Anatomic problems inside the nose can cause breathing difficulties and lead to poor nose function after rhinoplasty if they remain unresolved.
What is Nasendoscopy?
Nasal endoscopy (Nasendoscopy) is a minimally invasive procedure that examines your internal nasal structures using an endoscope. It’s often done before a nose job to help surgeons accurately assess the condition of the nose.
A nasendoscopy before rhinoplasty can help the surgeon identify and locate the sources of nasal obstruction such as a deviated septum, nasal valve collapse, turbinate hypertrophy, oversized adenoids, nasal polyps, and nose tumours. The surgeon will then be able to remove these obstructions and resolve breathing problems during a nose job.
Dr Stephen Kleid is a highly skilled and experienced ENT surgeon in Melbourne, Australia. He performs a thorough assessment of the nose using endoscopy to carefully plan nose surgeries and obtain aesthetic and functional results.
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Conditions that can obstruct nasal passageways
You can suffer from breathing problems if your inner nasal passageway is obstructed. Different conditions can block your nasal passage and make it harder for you to breathe through your nose, including:
- A deviated septum
- Nasal valve collapse
- Turbinate hypertrophy
- Oversized adenoids
- Nasal polyps
- Nose tumours
A nose endoscopy can help examine the type, location, and severity of any nasal blockage.
Most nose jobs focus on improving the shape of the nose. Nevertheless, you can be left with unresolved breathing problems after your rhinoplasty if your nasal obstruction is not cleared up.
Dr Stephen Kleid often performs nasendoscopy before a nose reshaping surgery to evaluate the condition of the nose. It enables him to identify and diagnose anatomical abnormalities inside the nose that could be causing your breathing difficulties.
In case your nasal endoscopy shows that your inner nasal structures are obstructed, Dr Kleid plans your rhinoplasty so that it would relieve your nasal obstruction while enhancing your nose shape.
Who needs Nasoendoscopy before Rhinoplasty?
If you’re looking to get a rhinoplasty but you also have breathing difficulties, you’ll probably need a Nasendoscopy before your nose reshaping surgery.
Using an otoscope, Dr Kleid will first perform a physical examination to inspect the internal structures of your nose. He will check for any abnormal growths or swelling that may be obstructing your breathing.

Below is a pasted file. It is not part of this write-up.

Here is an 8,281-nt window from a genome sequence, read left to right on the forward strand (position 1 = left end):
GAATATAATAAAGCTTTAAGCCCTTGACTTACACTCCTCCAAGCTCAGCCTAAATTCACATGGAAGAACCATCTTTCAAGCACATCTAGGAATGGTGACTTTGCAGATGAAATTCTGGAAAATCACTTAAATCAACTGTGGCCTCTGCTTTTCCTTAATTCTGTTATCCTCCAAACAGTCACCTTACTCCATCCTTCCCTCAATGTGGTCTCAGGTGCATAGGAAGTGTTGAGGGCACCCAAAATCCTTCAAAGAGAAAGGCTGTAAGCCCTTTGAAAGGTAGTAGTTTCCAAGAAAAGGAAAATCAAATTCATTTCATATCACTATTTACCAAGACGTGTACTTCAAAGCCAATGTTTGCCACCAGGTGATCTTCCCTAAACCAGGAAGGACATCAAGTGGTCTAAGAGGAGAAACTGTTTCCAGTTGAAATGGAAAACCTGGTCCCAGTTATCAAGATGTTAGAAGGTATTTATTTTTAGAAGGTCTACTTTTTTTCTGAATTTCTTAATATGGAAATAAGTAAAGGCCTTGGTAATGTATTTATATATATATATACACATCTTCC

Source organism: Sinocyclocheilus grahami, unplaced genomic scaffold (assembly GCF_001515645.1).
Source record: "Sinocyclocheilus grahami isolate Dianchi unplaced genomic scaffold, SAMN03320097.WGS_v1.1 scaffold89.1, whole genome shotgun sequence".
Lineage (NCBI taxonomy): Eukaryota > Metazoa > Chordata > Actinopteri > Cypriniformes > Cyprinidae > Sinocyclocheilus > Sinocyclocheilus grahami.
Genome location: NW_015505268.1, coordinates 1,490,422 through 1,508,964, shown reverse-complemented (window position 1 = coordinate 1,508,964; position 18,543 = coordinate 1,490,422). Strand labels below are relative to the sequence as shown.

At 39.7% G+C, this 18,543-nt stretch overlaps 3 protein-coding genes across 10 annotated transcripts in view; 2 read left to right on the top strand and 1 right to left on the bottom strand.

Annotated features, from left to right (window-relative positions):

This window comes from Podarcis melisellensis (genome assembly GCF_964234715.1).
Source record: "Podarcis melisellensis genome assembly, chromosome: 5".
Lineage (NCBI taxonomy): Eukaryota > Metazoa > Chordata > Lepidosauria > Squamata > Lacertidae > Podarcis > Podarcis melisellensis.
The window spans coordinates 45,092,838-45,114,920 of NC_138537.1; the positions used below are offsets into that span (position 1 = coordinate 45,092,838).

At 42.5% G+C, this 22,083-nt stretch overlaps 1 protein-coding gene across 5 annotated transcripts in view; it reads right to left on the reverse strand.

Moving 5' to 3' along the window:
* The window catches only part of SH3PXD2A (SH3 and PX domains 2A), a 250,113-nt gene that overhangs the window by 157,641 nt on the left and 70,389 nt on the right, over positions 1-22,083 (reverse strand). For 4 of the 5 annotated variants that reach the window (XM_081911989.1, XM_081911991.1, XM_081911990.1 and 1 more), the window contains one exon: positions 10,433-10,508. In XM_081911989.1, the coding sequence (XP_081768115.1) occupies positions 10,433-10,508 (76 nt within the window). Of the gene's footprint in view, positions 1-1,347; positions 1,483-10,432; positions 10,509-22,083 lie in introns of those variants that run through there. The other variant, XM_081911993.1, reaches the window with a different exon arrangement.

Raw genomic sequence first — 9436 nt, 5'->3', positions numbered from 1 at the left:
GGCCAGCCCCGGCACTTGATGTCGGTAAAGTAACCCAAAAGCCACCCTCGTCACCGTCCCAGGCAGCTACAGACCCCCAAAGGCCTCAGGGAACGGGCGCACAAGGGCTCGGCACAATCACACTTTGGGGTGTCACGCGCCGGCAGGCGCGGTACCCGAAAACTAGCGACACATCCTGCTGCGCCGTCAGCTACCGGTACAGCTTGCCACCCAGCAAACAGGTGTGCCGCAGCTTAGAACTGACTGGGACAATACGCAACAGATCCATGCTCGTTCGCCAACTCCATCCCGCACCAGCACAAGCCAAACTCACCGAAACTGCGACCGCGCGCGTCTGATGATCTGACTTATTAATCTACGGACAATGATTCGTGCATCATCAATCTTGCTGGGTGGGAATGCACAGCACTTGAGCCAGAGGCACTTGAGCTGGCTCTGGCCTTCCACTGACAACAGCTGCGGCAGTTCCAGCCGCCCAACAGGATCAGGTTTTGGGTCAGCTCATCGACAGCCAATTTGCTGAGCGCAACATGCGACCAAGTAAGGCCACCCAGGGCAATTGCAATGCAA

In case your nose’s physical examination does not show any nasal obstructions, Dr Kleid will insert a thin endoscope into your nose to search for the source of your breathing problems.
You’ll probably need an endoscopy of the nose before your rhinoplasty in case the surgeon suspects that you have:
- Obstructive turbinate hypertrophy
- Enlarged adenoids
- Septal deviation
- Nasal tumours
- Nose polyps
In fact, a Nasendoscopy helps diagnose and evaluate a deviated septum and turbinate hypertrophy before a nose reshaping surgery.
Benefits of getting a Nasendoscopy before Rhinoplasty
The success of a nose job largely depends on the satisfaction of the patient with both the functional and aesthetic results of their nose job. Generally those, that get a second nose job do so due to breathing difficulties or nasal obstruction that persist following their rhinoplasty.
Nasendoscopy before Rhinoplasty can help your surgeon properly evaluate the condition of your nose and figure out if it needs further surgical intervention.
A nasal endoscopy can show specific details inside the nose such as the exact location of abnormal growths and the site of inflammation.
Moreover, in case you are getting a septoplasty to correct a deviated septum and improve your nose shape, an endoscopy can help Dr Kleid assesses the degree of septum deviation.
Getting a nose endoscopy before your rhinoplasty can offer the following benefits:
- Correctly identify the source and location of nasal obstructions before a nose job
- Resolve the cause of your breathing problems during rhinoplasty
- Enhance the functions of the nose following rhinoplasty
- Improve the surgical outcomes of a nose job
- Increase patient satisfaction with the results of a rhinoplasty
The nose details revealed by a Nasendoscopy will help Dr Kleid perfectly plan your nose job and tailor it according to the unique condition of your nose.
How is Nasdoendoscopy done?